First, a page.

And also, the other thing we’re super excited about Uber’s partnership is around international. Uber has a very strong international footprint and we look forward to expanding quickly, internationally, together with Uber.

HANS TUNG: A super app is a concept that a lot of people connect to WeChat, but what a lot of people don’t know is that people in China were inspired by Facebook with the Facebook Connect as a super website back in 2008, 2009, with a single login. And then now you can see Uber borrowing the super app concept from WeChat or Meituan, which is a super app service in China, and to a lesser degree Didi as a super transportation app. You guys know both US and China markets extremely well. In what scenario can you imagine Lime might be a super app of its own as well?

TOBY SUN: That’s a very interesting idea and we’ve seen especially the Chinese companies or Chinese apps have done a lot of things way faster and then execute really, really solidly at a very fast pace. That’s something that we are always inspired as we’re growing our Lime business. I think for the near term, we still want to make sure that we are leading and owning this micro mobility space, and moving forward I think what matters to us is really still users, right? So what the user really wants and what the user can naturally use our app for. So I think we’ll leave that for users to guide us to move to more territory.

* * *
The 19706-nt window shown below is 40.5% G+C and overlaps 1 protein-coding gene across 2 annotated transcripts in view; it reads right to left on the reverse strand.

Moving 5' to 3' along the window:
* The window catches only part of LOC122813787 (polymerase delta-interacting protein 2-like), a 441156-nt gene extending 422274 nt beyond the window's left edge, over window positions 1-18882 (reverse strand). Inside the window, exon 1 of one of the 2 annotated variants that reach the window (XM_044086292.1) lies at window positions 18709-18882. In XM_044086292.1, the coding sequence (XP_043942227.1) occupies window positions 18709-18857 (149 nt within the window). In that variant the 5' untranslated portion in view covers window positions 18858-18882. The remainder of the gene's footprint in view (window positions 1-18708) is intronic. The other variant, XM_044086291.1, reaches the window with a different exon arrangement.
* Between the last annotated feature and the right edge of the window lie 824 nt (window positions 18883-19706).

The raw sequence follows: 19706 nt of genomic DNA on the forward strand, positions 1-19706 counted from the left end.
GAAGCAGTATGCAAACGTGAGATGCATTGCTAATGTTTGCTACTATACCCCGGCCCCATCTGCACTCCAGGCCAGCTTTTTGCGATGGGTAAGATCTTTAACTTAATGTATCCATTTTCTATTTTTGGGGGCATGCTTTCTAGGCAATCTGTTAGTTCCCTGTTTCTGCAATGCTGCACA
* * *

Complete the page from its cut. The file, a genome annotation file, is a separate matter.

ZARA ZHANG: What are your thoughts on other verticals you could expand into such as delivering food or goods?

TOBY SUN: We don’t know yet. I think a lot of areas are very, very exciting and then big markets and then also highly correlated to people’s daily lives and very close to the way that people are using our service. So definitely we want to carefully analyze what’s needed out there, what’s not being solved very well and then what we can do better. By considering all this, we’ll figure it out next.

ZARA ZHANG: I’m personally very excited for food delivery on bikes because that’s how it works in China and it’s so fast, because cars get stuck in traffic all the time.

TOBY SUN: And plus, we have a big basket. So on our bikes and e-bikes it fits two grocery bags, so it could be a good fit.

HANS TUNG: What are your thoughts in terms of what will be the future for last-mile transportation? Imagine what’s it like five years, 10 years from now with a lot more autonomous driving being more prevalent in this society?